Rand Paul is one of my two favorite current US Senators (the other being Ben Sasse). And I'm somewhat interested in the (usually dreadful) activism on American college campuses, especially at the University Near Here, where I used to study (long ago) and work (not so long ago). So I took the opportunity to attend the event hosted by the local chapter of Turning Point USA, featuring Charlie Kirk and Senator Paul.

One thing to get out of the way first: although the TPUSA event held last year at UNH was obstructed and disrupted by local social justice warriors, this event went extremely smoothly. One attendee shouted something (I didn't catch what) during the presentation, and that was it. There were no venue blockades, no shoutdown attempts, and even the negative questions (see below) were poised civilly.

Security was tight, though. You needed a ticket, IDs were checked, the UNH cops were in attendance. I ran into an ex-co-worker in line, a thorough progressive; she told me she was there as a "peacekeeper". I don't know how many others there were, or if the peacekeeper force was mustered by the University. Still, whatever measures were taken were effective.

The event was held in the Granite State Room of the Memorial Union Building (MUB); it's the largest meeting room in the building, and it was close to capacity, I would estimate about 600-700 attendees. Eyeballing the crowd, I estimated about 75% were students (or at least student-aged). And maybe 85% male.

A brief warmup: "Culture War" t-shirts were thrown to the crowd. A cheer was led: "When I say 'socialism', you say 'sucks'! Ready? Socialism SUCKS! Socialism SUCKS!…" And nearly all of the crowd seemed to join in. (I'm too old for such activities, even though I do think socialism sucks.)

The president of the UNH chapter of TPUSA started the presentation, welcoming us, pointing out the exits, thanking everyone involved in bringing off the event, and (most notably) reminding us that UNH was committed to civil discourse, and that people attempting to interfere with the event would be, um, asked/assisted to leave.

Then, after a razzle-dazzle video intro, the founder and Executive Director of TPUSA, Charlie Kirk, took the stage. He is a slick speaker, and he and TPUSA are in favor of good things: American exceptionalism, the Constitution, and free-market capitalism. Hey, me too. And (judging by applause and cheers) nearly all the crowd, too.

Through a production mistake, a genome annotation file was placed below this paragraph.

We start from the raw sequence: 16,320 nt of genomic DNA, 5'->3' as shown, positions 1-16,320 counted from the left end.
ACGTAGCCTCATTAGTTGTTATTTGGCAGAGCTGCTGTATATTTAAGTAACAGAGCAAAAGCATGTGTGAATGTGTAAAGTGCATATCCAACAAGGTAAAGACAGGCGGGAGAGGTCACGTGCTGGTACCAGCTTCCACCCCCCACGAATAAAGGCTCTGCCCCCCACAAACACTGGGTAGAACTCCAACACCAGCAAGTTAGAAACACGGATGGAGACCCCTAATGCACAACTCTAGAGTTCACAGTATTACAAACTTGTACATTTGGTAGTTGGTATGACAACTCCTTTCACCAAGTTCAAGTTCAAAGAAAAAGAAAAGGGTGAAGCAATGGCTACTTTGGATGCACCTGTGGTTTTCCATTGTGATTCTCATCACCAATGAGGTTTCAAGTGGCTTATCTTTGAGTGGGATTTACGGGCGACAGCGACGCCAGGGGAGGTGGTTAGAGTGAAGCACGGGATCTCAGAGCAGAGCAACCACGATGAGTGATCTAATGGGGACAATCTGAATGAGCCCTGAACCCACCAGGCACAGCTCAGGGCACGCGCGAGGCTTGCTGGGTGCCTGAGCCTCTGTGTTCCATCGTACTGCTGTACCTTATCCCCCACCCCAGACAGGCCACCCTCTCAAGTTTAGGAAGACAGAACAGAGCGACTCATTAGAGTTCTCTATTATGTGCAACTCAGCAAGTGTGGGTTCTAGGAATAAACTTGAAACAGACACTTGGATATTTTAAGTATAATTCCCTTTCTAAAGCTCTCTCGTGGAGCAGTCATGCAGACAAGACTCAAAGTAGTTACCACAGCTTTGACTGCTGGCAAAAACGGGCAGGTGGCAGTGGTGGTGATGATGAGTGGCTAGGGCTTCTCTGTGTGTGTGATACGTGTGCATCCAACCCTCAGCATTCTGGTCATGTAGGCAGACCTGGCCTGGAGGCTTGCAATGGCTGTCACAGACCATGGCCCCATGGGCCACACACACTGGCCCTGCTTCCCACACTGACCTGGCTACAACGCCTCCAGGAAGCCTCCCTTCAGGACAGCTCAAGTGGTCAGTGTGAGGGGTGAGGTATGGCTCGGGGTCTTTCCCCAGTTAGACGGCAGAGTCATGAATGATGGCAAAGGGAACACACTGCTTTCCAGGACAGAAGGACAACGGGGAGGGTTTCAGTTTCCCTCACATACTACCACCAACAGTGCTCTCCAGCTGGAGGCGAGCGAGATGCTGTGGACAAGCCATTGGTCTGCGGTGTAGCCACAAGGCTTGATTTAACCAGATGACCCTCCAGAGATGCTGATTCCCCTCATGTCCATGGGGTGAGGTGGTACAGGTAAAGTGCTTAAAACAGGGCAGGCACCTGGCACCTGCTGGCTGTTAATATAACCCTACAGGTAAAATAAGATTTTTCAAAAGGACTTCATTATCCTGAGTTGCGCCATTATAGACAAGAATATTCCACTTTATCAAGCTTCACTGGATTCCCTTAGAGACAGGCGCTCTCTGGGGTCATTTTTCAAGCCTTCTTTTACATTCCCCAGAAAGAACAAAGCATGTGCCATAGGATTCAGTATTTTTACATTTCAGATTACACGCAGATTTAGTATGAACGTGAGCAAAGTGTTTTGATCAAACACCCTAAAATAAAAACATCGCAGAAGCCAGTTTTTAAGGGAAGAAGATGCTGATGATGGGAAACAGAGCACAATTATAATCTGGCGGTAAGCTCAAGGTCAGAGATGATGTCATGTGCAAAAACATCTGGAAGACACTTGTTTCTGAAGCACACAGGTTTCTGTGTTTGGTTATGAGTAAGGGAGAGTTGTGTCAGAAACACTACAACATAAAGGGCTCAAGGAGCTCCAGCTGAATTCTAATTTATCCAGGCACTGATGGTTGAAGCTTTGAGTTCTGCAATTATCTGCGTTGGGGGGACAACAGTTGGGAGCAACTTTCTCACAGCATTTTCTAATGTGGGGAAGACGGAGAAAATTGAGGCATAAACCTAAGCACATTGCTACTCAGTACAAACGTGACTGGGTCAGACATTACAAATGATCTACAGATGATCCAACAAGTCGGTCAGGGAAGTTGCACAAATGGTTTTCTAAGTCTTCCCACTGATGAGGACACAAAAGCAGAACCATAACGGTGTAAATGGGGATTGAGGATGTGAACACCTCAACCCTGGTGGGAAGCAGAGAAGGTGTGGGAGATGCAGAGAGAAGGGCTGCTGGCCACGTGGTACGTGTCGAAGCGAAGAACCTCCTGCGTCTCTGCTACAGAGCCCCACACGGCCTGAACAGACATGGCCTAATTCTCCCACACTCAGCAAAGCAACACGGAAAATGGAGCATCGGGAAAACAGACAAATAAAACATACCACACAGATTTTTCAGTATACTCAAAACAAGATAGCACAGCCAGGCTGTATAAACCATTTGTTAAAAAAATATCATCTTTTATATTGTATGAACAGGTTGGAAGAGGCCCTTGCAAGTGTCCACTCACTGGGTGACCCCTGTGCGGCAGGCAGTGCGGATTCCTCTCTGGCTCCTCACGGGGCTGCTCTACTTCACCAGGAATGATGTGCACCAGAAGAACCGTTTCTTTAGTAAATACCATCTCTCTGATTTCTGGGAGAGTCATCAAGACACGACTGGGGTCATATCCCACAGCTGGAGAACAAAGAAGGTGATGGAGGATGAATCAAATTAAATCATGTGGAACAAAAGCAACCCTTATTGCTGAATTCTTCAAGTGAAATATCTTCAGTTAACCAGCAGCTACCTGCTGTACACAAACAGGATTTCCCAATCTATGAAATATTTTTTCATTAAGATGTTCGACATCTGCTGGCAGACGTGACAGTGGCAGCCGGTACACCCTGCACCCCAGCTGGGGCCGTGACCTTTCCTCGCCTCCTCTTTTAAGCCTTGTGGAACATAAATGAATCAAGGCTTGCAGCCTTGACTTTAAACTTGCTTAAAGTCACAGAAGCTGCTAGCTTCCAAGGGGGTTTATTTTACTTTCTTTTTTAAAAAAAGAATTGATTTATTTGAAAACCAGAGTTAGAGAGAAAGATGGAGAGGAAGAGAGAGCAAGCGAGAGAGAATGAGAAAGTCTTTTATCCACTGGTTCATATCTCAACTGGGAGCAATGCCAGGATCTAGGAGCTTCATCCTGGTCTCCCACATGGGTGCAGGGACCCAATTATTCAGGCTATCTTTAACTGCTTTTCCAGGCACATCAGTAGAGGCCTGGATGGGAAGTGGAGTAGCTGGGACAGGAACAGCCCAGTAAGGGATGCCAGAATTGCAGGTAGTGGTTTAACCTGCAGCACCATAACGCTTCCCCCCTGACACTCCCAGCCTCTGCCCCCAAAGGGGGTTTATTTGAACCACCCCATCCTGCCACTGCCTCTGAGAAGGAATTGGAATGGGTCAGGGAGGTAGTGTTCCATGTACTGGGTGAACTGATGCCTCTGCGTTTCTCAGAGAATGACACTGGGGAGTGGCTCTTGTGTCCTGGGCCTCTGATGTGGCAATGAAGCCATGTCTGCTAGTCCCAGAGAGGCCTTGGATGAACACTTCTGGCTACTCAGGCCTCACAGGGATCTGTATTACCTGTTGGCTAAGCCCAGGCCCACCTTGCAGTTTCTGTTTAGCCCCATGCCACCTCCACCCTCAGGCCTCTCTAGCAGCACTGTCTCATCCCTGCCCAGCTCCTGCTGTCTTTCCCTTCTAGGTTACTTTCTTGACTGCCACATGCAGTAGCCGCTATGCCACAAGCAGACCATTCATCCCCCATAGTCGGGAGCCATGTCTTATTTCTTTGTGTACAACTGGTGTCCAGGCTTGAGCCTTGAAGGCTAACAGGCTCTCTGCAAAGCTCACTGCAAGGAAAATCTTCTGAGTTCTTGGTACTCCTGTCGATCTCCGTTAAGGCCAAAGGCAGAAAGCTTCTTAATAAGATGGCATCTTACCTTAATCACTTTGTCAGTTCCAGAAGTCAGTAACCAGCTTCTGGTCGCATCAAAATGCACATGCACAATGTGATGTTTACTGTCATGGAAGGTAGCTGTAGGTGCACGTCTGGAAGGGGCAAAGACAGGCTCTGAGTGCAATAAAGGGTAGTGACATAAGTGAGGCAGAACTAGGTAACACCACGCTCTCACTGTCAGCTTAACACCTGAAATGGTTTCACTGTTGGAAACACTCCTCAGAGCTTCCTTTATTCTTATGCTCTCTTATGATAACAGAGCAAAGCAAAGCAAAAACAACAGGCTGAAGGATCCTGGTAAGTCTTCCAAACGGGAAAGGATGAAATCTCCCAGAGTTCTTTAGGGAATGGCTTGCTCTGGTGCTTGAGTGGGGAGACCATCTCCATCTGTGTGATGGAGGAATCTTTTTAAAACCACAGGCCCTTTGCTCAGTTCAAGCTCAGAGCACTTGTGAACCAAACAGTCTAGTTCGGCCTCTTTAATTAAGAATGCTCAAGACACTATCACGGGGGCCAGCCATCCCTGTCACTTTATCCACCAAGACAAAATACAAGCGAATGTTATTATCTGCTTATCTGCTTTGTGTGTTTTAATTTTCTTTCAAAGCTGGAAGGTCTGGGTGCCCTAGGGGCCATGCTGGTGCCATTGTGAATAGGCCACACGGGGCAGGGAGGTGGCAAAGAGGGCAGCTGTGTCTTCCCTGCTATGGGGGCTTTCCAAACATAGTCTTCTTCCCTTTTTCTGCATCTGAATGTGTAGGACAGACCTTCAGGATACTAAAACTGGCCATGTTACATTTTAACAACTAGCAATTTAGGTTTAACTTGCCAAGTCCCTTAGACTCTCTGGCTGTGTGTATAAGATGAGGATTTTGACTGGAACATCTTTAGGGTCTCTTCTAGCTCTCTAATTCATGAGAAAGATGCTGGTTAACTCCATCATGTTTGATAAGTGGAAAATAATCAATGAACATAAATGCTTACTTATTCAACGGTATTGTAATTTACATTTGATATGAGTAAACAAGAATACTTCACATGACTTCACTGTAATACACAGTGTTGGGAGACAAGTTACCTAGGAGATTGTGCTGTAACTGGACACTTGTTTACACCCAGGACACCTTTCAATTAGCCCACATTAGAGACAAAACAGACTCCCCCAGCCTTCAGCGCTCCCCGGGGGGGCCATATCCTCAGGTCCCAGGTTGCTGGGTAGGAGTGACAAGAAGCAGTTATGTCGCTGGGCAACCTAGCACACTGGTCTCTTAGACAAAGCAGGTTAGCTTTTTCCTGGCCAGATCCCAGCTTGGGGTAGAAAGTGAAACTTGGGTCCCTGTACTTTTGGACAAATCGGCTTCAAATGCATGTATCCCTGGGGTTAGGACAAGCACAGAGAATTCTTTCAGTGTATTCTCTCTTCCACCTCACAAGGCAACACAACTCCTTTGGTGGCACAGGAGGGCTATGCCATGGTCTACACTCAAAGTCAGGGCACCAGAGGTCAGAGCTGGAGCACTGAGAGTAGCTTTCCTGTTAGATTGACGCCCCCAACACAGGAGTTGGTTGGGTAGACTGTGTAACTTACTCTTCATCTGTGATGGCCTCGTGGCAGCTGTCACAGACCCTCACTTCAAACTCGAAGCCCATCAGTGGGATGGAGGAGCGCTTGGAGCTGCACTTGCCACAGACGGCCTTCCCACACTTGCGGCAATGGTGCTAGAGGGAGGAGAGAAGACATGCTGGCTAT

Charlie made reference to the Unfortunate Incident from earlier in the week reported by Breitbart where an earnest young lady destroyed a TPUSA display at the MUB and, when approached by TPUSA members, said “I hate you and I hope you die”.

Apparently, she was in the front row, and made her presence known. Charlie took it in stride, telling her: "Thanks for coming, and I hope you live."

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Then Senator Paul was brought on. His main theme was socialism, and he's against it. (He even has a new book on the topic, Amazon link at right.) He and Charlie had a Q&A session, Charlie pitching softball (and, I suspect, rehearsed) questions to the Senator, the Senator hitting them out of the park. Venezuela, Medicare for All, eat-the-rich taxation schemes, Syria, impeachment. (On Syria, Senator Paul gave about the best possible defense of Trump's Kurd sellout; I'm still convinced that however worthy Trump's goal, his implementation was a stupid bungle that made things worse.)

The floor was then opened to audience questioners, and they were mostly softballs too.

Senator Paul's reaction to Hillary's slander of Tulsi Gabbard? "Despicable."

He was also against Beto's proposal to yank tax-exempt status from religious institutions that don't bend the knee on gay marriage.

He was (maybe) open to allowing newspapers to band together to negotiate tougher terms with Google/Facebook et. al. when their content is scraped.

A few questions were not softballs, and they seemed to be directed mostly at Charlie. There was something about West Point. Some guy wanted to make a (maybe) white-nationalist "blood and soil" point about immigration. Somebody else wanted to make an anti-Israel point about the USS Liberty. (Which happened, I'm pretty sure, before Charlie was born.) Charlie's replies to such questions were curt, polite, and dismissive.

Bottom line: Coming in, I thought the "Culture War" title on this event was needlessly provocative. I'm trying to be more of an Arthur C. Brooks/Ben Sasse love-your-enemies civil-discourse kind of guy.

And, despite the title, that's pretty much what this event was. Good. But they should have come up with a better title.

Last Modified 2024-01-23 3:23 PM EDT